Nintendo was introduced, single-handedly if momentarily making Mike Tyson a demigod to an entire generation, The Cosby Show debuted and — probably most relevant to this space — Cecil's Tavern (600 W. Gray) opened.
Cecil's is a come-as-you-are bar located in Fourth Ward; at least we think it is. Nobody really seems certain of Fourth Ward's boundaries, least of all the citizens who may or may not live there. It's kind of like how people never really know if they're alcoholics or not.
At any rate, the tavern has existed in basically the same space for more than 20 years, and has carved out a nice little alcove for itself among the locals. So much so, in fact, that a weekend trip to Cecil's, usually the opportune time to visit any bar, is the least appropriate time to see what it's really like.
"It's more wild [sic] in here during the weekend," says bartender Jay Malone-Stein. "We get a bunch of the Midtown crowd coming in. During the week it's definitely a lot more regulars, a lot more calm."
Malone-Stein's simple analysis couldn't be more dead-on. To wit, it is Monday night, and the crowd — which is genuinely of mixed age/race/status — is almost all either regulars or people native to the area. Even the ones who aren't, like 24-year-old Rachael DeBlanc, seem to have ties to the place.
"This was 'my bar,'" says DeBlanc, who moved to the suburbs after her months-old daughter was born. "I live in Spring now. I hate Spring bars. People don't judge you here. I fit in here."
Sitting in Cecil's, it takes all of about 12 seconds to figure out what DeBlanc means. In addition to the tavern's warm decor — huge outdoor patio/deck, authentic wood floors, wonderfully slipshod wall hangings, cozy seating — three occurrences happen that neatly wrap up why Cecil's has been able to stay relevant for so long.
First, while at the bar, a bartender wanders over and DeBlanc brightly mentions her baby. Most new parents do, because they've yet to have their souls dampened by doing something they never, ever anticipated having to do but are now required to do twice weekly, like clean poop out of the refrigerator.
She playfully tells the bartender how baby DeBlanc would sass him if she were here, and he quickly responds, "Whatever, I'll eat that baby."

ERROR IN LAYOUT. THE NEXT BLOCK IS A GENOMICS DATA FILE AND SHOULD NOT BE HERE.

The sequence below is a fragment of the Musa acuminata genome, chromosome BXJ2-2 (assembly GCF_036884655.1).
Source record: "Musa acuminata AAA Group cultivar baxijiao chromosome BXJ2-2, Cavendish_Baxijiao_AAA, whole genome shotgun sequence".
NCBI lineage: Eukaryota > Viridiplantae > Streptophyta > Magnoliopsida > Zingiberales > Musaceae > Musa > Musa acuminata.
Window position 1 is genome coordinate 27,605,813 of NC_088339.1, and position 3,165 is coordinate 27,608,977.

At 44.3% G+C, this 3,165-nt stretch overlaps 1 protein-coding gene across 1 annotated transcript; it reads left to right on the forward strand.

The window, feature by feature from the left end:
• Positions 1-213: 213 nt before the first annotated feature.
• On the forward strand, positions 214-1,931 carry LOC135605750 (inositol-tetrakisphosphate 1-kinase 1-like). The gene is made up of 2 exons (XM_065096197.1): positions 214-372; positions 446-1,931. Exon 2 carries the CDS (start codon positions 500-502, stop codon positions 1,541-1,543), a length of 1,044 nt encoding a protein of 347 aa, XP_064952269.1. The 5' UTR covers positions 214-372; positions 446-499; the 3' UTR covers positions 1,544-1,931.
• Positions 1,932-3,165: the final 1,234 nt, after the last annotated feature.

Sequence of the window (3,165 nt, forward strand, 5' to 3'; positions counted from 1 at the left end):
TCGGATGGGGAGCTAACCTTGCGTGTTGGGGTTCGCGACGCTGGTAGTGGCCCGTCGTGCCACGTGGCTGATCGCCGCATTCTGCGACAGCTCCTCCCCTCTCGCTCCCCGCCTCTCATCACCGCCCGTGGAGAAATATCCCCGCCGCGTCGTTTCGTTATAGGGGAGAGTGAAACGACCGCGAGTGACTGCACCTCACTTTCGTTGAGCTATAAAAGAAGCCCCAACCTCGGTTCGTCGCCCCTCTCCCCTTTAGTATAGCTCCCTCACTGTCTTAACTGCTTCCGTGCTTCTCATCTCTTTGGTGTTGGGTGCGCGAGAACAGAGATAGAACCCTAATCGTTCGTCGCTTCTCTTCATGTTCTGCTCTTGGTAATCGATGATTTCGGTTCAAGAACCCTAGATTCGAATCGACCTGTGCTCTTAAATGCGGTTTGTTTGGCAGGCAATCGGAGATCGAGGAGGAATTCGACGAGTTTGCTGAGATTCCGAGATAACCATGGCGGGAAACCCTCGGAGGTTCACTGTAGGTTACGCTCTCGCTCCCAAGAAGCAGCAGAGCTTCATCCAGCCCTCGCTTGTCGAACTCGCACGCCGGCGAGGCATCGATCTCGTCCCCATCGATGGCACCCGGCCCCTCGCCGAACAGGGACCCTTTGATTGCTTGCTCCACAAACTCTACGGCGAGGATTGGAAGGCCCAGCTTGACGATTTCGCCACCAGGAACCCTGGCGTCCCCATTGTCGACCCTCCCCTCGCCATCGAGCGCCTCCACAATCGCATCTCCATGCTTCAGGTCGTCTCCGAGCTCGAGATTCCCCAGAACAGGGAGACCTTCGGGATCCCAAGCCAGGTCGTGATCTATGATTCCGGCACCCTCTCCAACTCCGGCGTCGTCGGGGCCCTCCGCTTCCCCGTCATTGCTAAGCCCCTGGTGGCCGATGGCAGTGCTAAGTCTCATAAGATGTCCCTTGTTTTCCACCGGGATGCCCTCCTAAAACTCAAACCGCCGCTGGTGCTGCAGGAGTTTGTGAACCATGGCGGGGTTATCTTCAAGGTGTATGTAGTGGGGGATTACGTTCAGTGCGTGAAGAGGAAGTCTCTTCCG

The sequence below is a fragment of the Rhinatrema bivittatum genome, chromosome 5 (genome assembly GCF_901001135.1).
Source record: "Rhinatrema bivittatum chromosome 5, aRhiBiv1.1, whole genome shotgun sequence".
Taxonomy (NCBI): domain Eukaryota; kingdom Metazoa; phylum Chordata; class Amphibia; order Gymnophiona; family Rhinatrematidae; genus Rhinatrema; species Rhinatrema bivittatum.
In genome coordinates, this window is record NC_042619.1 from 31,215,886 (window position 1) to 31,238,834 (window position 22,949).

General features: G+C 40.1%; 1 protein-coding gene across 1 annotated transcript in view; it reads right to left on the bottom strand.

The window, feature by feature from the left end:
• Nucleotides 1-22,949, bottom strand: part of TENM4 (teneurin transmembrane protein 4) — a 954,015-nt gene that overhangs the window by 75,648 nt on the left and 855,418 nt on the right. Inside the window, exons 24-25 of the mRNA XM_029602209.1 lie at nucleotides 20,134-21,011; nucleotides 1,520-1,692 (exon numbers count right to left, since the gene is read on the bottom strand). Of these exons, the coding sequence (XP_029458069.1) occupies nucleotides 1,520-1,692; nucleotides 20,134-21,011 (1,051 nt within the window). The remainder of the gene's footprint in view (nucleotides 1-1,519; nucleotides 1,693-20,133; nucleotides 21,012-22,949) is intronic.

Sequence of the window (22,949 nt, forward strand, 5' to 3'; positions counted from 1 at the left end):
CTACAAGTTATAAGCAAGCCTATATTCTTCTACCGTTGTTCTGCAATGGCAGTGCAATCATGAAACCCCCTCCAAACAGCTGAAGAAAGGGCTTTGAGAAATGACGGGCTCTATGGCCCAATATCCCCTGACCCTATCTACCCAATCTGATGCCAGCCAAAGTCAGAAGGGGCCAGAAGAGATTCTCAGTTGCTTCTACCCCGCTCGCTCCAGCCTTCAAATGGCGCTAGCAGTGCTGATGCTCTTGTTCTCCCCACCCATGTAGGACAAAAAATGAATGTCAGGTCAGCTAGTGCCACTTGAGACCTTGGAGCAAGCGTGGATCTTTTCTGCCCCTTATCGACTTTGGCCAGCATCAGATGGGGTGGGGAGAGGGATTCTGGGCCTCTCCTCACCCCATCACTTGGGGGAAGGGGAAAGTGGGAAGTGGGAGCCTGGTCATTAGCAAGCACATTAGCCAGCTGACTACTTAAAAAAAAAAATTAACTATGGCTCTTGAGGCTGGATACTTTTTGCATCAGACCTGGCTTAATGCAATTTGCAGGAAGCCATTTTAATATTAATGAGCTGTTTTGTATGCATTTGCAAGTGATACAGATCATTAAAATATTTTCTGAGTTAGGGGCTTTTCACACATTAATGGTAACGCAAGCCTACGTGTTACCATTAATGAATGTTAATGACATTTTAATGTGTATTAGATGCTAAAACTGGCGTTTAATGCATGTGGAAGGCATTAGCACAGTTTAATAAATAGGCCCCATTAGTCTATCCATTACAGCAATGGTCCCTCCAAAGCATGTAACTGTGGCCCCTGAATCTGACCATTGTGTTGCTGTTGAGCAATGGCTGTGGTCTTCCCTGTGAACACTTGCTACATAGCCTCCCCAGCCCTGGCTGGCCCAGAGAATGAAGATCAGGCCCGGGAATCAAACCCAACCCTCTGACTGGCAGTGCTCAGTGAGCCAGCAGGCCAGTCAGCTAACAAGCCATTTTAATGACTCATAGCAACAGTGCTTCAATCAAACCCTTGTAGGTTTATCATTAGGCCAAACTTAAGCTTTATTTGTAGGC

You don't tell someone you'll eat their baby unless you're G.G. Allin or you've got at least a semi-close relationship with that person. In this instance, it's the latter. And it's hardly uncommon at Cecil's.
Second, in an attempt to help a stranger retrieve a stuck ball from the bowels of a pool table, a guy who looks like Johnny Depp in Secret Window picks up one end of the table to try and get the ball to roll out. It doesn't work, but still, those things weigh like 400 pounds. We don't even hold doors open for old people.
Finally, late in the evening, a three-song set consisting of Warren G's "Regulate," Iron Maiden's "The Trooper" and Boyz II Men's "Motownphilly" plays on the jukebox, and there's no group of a-holes in the back laughing at their super-funny picks. Somebody genuinely wanted to hear those songs, and nobody within earshot of the speakers thinks that's weird. That alone might be all you need to know about the place.
Cecil's is a bona fide neighborhood bar. If that's your bag, make it a point to go by and visit. But even if you don't, we're fairly certain they'll be just fine without you.
This Thursday, Hearts of Animals, one of our favorite local bands that we enjoy listening to but will never admit to, will be out at The Mink (3718 Main). If everything in the world had an audible sound, HOA would probably be something like a piece of flamboyant costume jewelry. Mlee, the heart of HOA, is just about as indie as indie-pop gets; we're confident she's been described as dreamy or ethereal at least 1,000 times. Thursday's show will be $7, but listen to her at www.myspace.com/heartsofanimals if you can't swing cover.
Oh, and periodically on Cecil's patio, a guy dressed like a chef sells burgers and whatnot. Good stuff.